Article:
8 Ways Every Parent Is Jealous Of Their Kids

When I started planning this post, when I first thought it up based on being caught in that moment of jealousy, my child was doing something I wished I was doing. I whipped out my phone, logged into my blog and created a draft with the title 8 Ways I’m Jealous of My Kids.

I didn’t have eight points listed but I know that there are many times and in many situations where my boys are doing something or getting something (or getting up to something) that I’m envious of them. Sometimes it’s for things that young children born in the last decade have got to experience that we didn’t have when I was a child, and sometimes it for things that we did have back then but I was not able to do it or we couldn’t afford to do it, or my parents banned me from doing the thing or having the item that we allow our children to do now.

And it’s that very situation that would make many a parent jealous of their own children, the fact that growing up back in the 1970s or 1980s when the majority of parents like my own were very conservative and very thrifty and wanted to get value for money in everything they did. It’s not really like that now. Oh sure there are some that look at money and think “we really should be saving it for a rainy day, or maybe even for our child’s university fund,” but for the most part, the parents that I am surrounded by now, those from my local neighbourhood, my first born son’s school and our youngest son’s preschool, these parents seem to want to focus the best part of their extra cash on their kids.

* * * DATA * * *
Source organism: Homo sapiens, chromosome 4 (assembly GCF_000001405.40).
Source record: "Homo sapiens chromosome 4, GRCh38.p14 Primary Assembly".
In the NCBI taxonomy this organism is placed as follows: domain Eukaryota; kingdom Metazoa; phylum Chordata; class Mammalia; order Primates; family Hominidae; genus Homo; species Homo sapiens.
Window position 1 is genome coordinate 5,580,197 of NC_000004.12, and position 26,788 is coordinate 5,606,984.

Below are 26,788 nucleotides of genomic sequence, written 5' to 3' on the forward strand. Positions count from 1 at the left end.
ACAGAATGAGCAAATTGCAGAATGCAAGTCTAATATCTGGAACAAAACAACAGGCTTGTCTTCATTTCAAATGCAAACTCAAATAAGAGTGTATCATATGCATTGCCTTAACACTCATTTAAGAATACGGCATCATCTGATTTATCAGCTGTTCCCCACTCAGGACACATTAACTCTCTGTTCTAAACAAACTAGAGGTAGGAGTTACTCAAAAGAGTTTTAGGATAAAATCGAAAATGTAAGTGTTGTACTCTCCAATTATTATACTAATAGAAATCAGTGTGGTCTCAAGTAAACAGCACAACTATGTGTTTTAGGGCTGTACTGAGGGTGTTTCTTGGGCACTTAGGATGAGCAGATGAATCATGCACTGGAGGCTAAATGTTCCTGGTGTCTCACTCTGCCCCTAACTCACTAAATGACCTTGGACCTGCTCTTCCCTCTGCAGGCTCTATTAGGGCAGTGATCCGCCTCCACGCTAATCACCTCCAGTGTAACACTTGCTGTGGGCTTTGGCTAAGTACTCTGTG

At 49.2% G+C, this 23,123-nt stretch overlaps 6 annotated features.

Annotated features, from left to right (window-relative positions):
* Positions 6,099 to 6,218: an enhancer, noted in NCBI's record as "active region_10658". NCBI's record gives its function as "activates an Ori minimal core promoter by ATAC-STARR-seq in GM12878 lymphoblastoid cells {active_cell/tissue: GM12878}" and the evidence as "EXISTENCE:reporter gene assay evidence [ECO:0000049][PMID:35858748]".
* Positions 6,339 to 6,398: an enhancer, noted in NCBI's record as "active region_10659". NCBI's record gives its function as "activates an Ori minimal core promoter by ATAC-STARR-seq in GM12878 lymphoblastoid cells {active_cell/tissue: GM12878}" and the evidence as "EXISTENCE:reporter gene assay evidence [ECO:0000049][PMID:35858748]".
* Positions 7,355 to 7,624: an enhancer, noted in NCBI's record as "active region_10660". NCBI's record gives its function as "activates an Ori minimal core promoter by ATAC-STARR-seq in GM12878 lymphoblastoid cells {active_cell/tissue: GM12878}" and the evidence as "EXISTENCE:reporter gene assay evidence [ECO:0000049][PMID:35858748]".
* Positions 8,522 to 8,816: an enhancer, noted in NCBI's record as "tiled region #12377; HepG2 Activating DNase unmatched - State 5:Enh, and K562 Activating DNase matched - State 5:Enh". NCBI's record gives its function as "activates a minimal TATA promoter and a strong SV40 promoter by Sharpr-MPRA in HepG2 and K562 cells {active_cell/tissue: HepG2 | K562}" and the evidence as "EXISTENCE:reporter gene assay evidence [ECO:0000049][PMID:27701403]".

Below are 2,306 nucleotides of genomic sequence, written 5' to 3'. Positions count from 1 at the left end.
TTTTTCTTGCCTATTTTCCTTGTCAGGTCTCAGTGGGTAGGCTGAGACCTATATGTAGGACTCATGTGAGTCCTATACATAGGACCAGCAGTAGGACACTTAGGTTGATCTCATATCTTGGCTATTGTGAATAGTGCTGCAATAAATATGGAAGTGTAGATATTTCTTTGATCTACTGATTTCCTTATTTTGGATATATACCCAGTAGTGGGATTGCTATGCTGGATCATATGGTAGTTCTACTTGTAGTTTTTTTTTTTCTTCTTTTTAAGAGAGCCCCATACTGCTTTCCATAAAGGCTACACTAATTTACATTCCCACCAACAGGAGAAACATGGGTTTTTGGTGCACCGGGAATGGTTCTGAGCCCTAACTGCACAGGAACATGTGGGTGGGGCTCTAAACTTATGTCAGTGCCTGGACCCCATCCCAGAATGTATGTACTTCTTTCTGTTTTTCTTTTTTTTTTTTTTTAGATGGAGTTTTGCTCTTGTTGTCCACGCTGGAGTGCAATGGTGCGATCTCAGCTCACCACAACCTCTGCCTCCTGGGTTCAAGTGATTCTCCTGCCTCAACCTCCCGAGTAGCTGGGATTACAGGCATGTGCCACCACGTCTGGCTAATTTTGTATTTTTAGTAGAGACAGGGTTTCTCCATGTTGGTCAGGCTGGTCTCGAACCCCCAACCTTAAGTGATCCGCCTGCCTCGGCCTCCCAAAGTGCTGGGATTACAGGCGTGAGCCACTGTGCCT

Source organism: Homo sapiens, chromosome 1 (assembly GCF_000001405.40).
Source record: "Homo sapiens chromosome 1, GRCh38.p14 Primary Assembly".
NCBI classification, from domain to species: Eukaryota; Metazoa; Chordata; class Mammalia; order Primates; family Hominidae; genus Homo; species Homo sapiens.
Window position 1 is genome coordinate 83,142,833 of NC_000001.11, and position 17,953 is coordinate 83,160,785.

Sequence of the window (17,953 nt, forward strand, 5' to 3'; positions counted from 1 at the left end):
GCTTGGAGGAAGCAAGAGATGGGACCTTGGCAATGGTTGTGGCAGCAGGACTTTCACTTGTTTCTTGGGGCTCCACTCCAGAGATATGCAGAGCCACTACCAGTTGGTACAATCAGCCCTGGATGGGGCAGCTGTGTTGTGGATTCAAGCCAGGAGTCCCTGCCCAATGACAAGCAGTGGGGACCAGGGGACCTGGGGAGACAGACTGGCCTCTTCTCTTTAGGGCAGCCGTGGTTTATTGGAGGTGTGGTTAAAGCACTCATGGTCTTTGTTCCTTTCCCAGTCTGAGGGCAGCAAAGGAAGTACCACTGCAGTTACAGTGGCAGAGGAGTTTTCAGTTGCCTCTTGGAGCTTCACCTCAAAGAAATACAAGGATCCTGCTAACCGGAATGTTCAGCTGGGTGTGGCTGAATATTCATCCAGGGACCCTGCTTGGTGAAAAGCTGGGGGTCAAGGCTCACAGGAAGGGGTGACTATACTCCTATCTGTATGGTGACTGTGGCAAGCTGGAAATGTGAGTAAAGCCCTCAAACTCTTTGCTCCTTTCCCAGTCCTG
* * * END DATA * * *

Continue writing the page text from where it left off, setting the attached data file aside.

Fortune aside, there are plenty of things that money can’t buy that make me jealous of them too. And I know that I’m not the only parent who feels this way which is why I changed the title to 8 Ways Every Parent Is Jealous Of Their Kids, because, it IS every parent.

1. Nap Time

Let me get this one out of the first as this is what inspired this post. Our three year old fell asleep in my car on the way home from a six year old boy’s birthday party. Having gone to bed at 1am, being woken by that three year old sweet child o’ mine after he wet the bed circa 3am, and then getting woken up nice and early on the day of the party I was insanely jealous that he got a nap and I had stuff to do once we got home. And that night my wife and I had a wedding to attend which was a 45 minute drive from home up the mountains. I really could have taken in a nap.